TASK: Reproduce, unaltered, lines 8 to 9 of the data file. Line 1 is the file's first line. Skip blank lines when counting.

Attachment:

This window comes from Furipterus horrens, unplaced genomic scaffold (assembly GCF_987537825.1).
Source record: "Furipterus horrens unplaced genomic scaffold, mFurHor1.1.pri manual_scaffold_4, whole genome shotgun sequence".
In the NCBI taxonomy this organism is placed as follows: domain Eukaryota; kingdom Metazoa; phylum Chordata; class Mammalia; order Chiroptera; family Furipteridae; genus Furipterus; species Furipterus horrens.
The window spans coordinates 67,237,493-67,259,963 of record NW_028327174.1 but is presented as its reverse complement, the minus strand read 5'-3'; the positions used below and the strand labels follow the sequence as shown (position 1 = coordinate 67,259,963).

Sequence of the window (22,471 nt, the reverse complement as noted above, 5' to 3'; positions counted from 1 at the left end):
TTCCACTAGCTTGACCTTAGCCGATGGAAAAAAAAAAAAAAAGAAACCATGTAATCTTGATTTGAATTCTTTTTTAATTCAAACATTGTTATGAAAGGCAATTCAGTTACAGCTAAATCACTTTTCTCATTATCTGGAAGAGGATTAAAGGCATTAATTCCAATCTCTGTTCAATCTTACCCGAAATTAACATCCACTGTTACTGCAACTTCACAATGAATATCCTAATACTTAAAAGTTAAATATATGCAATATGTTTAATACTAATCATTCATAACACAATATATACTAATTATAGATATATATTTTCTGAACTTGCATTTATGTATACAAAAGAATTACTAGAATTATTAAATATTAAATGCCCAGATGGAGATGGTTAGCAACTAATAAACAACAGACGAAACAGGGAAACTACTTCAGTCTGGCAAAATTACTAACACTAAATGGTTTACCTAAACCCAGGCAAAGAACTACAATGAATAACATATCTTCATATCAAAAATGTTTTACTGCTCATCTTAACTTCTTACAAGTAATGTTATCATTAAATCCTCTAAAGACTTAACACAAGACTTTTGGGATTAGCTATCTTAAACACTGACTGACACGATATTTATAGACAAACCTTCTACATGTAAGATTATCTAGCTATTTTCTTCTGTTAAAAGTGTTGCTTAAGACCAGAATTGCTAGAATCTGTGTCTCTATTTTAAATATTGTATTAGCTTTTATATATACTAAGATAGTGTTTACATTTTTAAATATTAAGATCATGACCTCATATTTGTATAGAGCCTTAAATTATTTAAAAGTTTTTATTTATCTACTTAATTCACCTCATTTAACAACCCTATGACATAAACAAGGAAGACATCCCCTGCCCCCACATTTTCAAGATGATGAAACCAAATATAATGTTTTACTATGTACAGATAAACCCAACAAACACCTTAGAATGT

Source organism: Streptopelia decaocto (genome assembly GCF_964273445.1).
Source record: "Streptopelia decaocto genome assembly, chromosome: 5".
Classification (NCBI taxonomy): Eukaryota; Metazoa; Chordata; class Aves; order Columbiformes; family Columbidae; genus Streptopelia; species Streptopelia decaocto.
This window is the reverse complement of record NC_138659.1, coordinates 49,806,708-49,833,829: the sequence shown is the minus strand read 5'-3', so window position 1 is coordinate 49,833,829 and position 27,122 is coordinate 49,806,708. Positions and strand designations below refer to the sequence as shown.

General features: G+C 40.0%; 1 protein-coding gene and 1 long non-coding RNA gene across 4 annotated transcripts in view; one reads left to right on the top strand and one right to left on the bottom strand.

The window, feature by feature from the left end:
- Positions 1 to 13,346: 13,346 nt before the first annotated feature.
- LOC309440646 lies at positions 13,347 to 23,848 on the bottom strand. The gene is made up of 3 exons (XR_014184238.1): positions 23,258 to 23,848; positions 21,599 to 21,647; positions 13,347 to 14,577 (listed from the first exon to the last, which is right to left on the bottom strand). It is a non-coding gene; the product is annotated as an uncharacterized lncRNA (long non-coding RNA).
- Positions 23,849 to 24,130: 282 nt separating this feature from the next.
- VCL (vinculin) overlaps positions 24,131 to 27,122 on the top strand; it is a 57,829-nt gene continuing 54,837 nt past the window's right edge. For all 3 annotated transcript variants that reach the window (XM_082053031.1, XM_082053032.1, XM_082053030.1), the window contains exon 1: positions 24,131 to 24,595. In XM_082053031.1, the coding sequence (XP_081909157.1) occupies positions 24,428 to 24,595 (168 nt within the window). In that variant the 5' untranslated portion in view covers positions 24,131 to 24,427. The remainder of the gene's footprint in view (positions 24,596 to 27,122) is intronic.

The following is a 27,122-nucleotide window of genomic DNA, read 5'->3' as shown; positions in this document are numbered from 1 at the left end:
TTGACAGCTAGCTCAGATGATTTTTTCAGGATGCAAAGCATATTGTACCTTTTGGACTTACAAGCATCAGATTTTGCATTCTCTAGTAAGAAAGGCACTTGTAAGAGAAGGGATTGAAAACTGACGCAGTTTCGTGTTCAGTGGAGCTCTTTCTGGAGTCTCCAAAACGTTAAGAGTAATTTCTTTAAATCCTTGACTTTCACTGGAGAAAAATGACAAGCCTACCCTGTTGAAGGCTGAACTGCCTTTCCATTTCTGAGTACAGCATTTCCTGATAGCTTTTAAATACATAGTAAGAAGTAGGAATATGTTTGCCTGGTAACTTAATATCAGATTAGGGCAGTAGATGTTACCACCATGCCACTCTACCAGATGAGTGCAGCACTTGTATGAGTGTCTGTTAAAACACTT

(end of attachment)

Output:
Source record: "Streptopelia decaocto genome assembly, chromosome: 5".
Classification (NCBI taxonomy): Eukaryota; Metazoa; Chordata; class Aves; order Columbiformes; family Columbidae; genus Streptopelia; species Streptopelia decaocto.